Unless I'm mistaken, in most of the English speaking world, the phrase "I don't care to X" indicates that the speaker prefers not to do the particular activity. However, as I was reminded during a visit recently, in some parts of the southern US, it actually has another meaning that's roughly opposite. That is, that the speaker doesn't mind doing the activity. For example:
I don't care to get dirty.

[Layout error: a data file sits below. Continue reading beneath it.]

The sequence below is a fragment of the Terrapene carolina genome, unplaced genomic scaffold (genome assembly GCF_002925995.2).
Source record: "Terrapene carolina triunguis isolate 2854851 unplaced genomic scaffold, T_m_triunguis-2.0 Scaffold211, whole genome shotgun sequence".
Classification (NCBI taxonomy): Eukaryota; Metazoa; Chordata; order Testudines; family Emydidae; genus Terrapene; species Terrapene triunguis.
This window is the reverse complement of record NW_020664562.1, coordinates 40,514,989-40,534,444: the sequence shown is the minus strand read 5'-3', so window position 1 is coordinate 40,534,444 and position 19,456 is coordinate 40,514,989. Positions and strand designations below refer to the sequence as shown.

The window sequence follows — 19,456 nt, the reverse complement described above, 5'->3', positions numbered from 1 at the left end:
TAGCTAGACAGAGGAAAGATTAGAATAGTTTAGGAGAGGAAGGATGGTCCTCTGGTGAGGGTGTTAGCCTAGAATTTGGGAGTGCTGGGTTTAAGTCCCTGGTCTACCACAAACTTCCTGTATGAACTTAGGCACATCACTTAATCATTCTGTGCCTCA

would normally mean that the speaker doesn't like getting dirty, and would presumably try to avoid it. However, it was clear from context that the speaker meant that unlike others with whom she was comparing herself, she would be willing to participate in an activity that would get her quite dirty.
Does anyone have any information on the history of this particular meaning? Did both meanings come into existence simultaneously and one became non-standard or did one enter later? Are there other areas/dialects that use the alternate meaning? Any other information you happen to have would be appreciated.